California Voters Take a journey with Jane - a scared and pregnant 17-year old from an abusive family - through the judicial maze Prop 73 creates.
* Jane has a positive pregnancy test at the doctor's office and after counseling decides to end the pregnancy. Jane tells the doctor she can't notify her parents because she fears their abuse. The doctor tells Jane she has to obtain a court order waiving "notice" before she may provide medical services. * Jane then has to figure out where the juvenile court is and how she's going to get there, because she doesn't have a car. Once she gets there she has to tell the court clerk that she is pregnant and needs a waiver to have an abortion. (Hopefully Jane doesn't live in a small town, where the court clerk happens to be her neighbor.) * At some point Jane has to fill out forms that require her to give detailed facts about her pregnancy, her reasons for wanting to end her pregnancy and why she cannot notify her parents. * After meeting and explaining her situation again to her court-appointed guardian and lawyer, a hearing is set. In practice, this may occur 4-5 days later. (As a reminder, Jane is probably missing school while she's going to court and meeting with her lawyer and guardian.) * At the hearing, Jane must appear personally in front of a judge. She bears the burden of persuading the judge by "clear and convincing evidence" that she is mature enough to make the decision or that an abortion without parental notification is in her best interest. There is no definition of maturity or best interest in the initiative, leaving the decision entirely to the subjectivity of judges - some of whom may have personal beliefs against choice. * After the hearing, the judge then has a day to decide. If the judge grants the petition, Jane can finally make an appointment to end her pregnancy. If the judge does not, Jane can appeal her case to the three-judge Court of Appeal, and the process begins again.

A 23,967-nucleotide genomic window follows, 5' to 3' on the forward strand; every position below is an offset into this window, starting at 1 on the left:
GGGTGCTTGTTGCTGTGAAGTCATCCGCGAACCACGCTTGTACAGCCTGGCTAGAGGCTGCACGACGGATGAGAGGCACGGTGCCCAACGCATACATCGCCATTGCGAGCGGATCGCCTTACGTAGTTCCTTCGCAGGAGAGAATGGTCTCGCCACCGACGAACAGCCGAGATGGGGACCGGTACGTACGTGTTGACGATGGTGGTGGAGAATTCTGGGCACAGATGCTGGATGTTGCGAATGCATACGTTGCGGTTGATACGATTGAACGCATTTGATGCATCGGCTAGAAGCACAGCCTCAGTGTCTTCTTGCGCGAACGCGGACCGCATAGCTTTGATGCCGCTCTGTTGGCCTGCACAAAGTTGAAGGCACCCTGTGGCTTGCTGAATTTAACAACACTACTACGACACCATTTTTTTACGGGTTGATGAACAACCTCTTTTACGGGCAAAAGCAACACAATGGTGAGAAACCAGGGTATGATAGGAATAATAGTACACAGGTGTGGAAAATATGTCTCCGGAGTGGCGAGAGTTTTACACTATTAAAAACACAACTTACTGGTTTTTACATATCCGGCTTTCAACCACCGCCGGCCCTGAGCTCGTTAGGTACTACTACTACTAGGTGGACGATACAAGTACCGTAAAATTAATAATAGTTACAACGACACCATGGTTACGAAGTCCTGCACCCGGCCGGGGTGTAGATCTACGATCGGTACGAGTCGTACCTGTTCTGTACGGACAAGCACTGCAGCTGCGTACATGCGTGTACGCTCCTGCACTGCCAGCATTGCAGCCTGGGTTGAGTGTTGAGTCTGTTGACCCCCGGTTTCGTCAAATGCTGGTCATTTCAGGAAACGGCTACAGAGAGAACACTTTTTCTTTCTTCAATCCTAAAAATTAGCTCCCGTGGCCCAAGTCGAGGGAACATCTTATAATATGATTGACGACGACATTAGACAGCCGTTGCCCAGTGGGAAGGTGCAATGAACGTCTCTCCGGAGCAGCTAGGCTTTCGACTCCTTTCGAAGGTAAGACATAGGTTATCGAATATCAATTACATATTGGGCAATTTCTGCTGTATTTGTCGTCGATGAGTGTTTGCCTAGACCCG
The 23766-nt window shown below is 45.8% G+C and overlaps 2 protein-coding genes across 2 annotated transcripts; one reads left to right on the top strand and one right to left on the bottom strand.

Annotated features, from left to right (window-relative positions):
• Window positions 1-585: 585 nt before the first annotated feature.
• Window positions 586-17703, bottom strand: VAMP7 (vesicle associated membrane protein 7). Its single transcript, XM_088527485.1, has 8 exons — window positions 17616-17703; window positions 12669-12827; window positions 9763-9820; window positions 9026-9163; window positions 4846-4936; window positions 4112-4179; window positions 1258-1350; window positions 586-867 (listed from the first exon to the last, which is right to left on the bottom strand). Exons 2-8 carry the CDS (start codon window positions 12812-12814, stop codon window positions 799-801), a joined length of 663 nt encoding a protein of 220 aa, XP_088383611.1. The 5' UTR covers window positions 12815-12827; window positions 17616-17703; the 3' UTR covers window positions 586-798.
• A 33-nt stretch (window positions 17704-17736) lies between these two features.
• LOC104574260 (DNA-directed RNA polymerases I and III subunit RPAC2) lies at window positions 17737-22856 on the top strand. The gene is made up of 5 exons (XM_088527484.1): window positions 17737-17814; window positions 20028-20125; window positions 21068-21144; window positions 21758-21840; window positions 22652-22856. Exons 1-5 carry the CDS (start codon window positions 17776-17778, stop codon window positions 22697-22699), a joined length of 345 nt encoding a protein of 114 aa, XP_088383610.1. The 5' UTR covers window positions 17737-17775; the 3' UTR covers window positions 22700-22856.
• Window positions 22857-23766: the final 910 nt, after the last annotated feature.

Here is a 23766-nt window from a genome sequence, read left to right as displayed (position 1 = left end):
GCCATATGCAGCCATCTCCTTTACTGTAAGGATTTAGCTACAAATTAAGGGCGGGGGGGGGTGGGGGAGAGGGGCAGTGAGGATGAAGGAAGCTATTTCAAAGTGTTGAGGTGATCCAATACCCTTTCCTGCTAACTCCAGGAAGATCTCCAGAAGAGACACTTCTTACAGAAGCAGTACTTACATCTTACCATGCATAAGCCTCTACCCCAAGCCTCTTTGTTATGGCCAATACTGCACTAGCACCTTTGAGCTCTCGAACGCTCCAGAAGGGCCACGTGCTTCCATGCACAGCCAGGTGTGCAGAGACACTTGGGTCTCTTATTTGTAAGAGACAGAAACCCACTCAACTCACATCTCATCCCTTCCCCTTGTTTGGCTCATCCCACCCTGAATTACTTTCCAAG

Imagine yourself in Jane's shoes. Would you be able to navigate this confusing judicial process? Can you imagine having to go to court as a teenager, explaining to a judge you have never met before (and the clerk, court reporter, guardian, lawyer and possibly translator also present in the room) the intimate details of your life and why you need to end your pregnancy?
Jane doesn't need a judge, she needs a counselor and quality medical care from caring doctors and nurses. And what about those teens, like Jane, who can't wind their way through this judicial maze? Some may resort to illegal or self-induced abortions, resulting in serious injury or even death.
That's why the California Nurses Association, California Medical Association and American Academy of Pediatrics, California all OPPOSE Prop 73. From Campaign for Teen Safety
This proposition has nothing to do with protecting teens and everything to do with outlawing abortion. The fact is, most teens who are pregnant and seeking an abortion DO tell their parents about it. I told my parents, even though they are very religious and it was difficult to do so. I didn't need a law to make me.
"This is our first opportunity since Roe v. Wade to pass a baby-saving law in California," stated one ad in San Francisco Faith, a magazine for San Francisco Bay Area Catholics owned by James Holman, publisher of the San Diego Reader and chief financial backer of Proposition 73. Sacramento Bee - October 10, 2005
Baby-saving, not teen-saving. There you have it. The real target is choice, plain and simple. This proposition is the first salvo against Roe v. Wade itself. sadfshfo 3:12 PM